I also ran a simple means analysis. The average error among all pollsters is +.54 (positive error is bad, negative is good). Among "transparent" pollsters, the average score is -.63 (se=.23), while among other pollsters it is +.68 (se=.28). A potential difference, to be sure.
I then isolated the more prolific pollsters - the 63 organizations with at least 10 polls. Among this group, the 19 "transparent" pollsters have an average error score of -.32 (se=.23) and the other 44 pollsters average +.03 (se=.17). The difference is now less stark.
On the flip side, organizations with fewer than 10 polls to their credit have an average error score of -1.38 (se=.73) if they are "transparent" - all 8 of them - and a mean of +.83 (se=.28) if they are not. That's a much larger difference. Could it be that the real contributing factor to pollster performance is the number of polls conducted over time?
Consider that 70% of "transparent" pollsters on Nate's list have 10 or more polls to their credit, but only 19% of the "non-transparent" organizations have been equally as prolific. In effect, "non-transparent" pollsters are penalized for being affiliated with a large number of colleagues who have only a handful of polls to their name - i.e. pollsters who are prone to greater error.
To assess the tangible effect of the transparency bonus (or non-transparency penalty) on pollster ratings, I re-ran Nate's PIE calculation using a level playing field for all 262 pollsters on the list to rank order them. [I set the group mean error to +.50, which is approximately the mean error among all pollsters.] Comparing the relative pollster ranking between his and my lists produced some intriguing results. The vast majority of pollster ranks (175) did not change by more than 10 spots on the table. On its face, this first finding raises questions about the meaningfulness of the transparency bonus.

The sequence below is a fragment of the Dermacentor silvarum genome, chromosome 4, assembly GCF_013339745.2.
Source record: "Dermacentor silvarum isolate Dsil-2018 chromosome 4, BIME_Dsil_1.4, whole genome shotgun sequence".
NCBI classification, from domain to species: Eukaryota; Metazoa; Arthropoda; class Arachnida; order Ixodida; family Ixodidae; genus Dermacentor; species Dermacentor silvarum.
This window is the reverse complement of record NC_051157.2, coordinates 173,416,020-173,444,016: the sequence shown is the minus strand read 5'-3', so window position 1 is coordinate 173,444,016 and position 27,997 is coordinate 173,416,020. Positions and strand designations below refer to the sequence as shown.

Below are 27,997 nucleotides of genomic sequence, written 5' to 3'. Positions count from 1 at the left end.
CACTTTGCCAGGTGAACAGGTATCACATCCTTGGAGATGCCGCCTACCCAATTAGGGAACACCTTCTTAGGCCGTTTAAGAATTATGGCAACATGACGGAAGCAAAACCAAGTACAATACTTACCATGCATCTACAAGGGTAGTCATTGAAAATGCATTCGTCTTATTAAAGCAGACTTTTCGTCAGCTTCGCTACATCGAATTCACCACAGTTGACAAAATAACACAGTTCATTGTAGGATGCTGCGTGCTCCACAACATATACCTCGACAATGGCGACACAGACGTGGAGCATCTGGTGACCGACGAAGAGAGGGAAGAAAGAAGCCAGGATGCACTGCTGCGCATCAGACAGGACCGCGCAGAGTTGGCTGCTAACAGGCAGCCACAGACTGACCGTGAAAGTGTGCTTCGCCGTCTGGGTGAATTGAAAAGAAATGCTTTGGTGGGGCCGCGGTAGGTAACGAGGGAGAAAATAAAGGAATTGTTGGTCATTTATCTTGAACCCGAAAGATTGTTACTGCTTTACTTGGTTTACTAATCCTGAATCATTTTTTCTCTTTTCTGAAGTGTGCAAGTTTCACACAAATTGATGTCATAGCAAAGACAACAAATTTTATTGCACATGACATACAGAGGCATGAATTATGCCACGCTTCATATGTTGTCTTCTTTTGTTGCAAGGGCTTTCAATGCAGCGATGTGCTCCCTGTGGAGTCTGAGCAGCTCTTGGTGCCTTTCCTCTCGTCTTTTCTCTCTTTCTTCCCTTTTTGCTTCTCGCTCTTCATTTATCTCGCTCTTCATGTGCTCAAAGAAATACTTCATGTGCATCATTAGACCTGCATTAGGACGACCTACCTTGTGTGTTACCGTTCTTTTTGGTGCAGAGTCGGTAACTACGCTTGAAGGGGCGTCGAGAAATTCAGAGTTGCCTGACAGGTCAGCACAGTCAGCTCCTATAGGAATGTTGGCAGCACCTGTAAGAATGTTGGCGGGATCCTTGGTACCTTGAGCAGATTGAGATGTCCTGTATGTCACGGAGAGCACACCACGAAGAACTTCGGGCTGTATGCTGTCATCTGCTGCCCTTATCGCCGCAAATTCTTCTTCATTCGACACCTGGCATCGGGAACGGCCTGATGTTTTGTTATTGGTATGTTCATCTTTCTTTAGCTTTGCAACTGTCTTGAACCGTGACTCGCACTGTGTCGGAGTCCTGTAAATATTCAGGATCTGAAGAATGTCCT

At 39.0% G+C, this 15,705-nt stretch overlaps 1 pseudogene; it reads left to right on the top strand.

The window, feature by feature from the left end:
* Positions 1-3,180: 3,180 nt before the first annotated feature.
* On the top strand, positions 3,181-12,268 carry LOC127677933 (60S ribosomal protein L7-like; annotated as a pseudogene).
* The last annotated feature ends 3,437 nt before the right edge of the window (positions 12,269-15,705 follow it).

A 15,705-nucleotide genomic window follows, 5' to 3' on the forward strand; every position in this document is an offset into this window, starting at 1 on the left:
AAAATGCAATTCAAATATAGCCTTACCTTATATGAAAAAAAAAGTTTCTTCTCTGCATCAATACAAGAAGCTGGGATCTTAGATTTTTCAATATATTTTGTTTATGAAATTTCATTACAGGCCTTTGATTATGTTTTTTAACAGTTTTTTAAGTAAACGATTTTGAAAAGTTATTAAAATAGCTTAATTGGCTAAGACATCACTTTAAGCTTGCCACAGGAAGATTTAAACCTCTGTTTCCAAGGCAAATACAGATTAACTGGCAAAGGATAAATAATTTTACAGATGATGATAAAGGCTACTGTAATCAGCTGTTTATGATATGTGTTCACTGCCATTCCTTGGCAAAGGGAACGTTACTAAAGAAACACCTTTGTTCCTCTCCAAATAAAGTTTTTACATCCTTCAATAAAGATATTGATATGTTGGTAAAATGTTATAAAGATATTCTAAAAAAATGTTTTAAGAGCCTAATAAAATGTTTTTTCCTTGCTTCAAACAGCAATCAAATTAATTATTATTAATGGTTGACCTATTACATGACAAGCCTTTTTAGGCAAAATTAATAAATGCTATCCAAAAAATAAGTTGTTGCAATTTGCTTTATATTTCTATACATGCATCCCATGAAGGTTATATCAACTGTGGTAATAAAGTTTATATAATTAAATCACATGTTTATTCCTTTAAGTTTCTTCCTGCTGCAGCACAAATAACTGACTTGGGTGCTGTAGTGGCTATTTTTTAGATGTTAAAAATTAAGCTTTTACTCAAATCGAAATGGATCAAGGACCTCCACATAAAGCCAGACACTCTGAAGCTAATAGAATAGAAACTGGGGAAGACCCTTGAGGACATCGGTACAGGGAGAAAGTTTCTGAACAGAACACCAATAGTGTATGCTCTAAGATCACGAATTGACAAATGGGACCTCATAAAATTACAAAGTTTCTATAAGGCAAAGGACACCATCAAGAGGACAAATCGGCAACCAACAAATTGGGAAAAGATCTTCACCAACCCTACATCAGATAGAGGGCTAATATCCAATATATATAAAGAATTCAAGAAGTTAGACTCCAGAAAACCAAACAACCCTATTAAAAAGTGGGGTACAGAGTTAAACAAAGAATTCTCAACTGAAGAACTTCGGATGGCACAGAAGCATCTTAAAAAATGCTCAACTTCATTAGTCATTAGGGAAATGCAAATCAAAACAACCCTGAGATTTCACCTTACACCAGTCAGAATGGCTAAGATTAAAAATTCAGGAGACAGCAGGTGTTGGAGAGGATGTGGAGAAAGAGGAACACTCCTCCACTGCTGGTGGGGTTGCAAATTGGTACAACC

Another 67 pollsters moved between 11 to 40 ranks between the two lists, 11 shifted by 41 to 100 spots, and 9 pollsters gained more than 100 spots in the rankings, solely due to the transparency bonus. Of this last group, only 2 of the 9 had more than 15 polls recorded in the database. This raises the question of whether these pollsters are being judged on their own merits or riding others' coattails, as it were.
Nate says that the main purpose of his project is not to rate pollsters' past performance but to determine probable accuracy going forward. The complexity of his approach boggles the mind - his methodology statement contains about 4,800 words including 18 footnotes. It's all a bit dazzling, but in reality it seems like he's making three left turns to go right.
Other poll aggregators use less elaborate methods - including straightforward means - and have been just as, or even more, accurate with their election models (see here and here). I wonder if, with the addition of this transparency score, Nate has taken one left turn too many.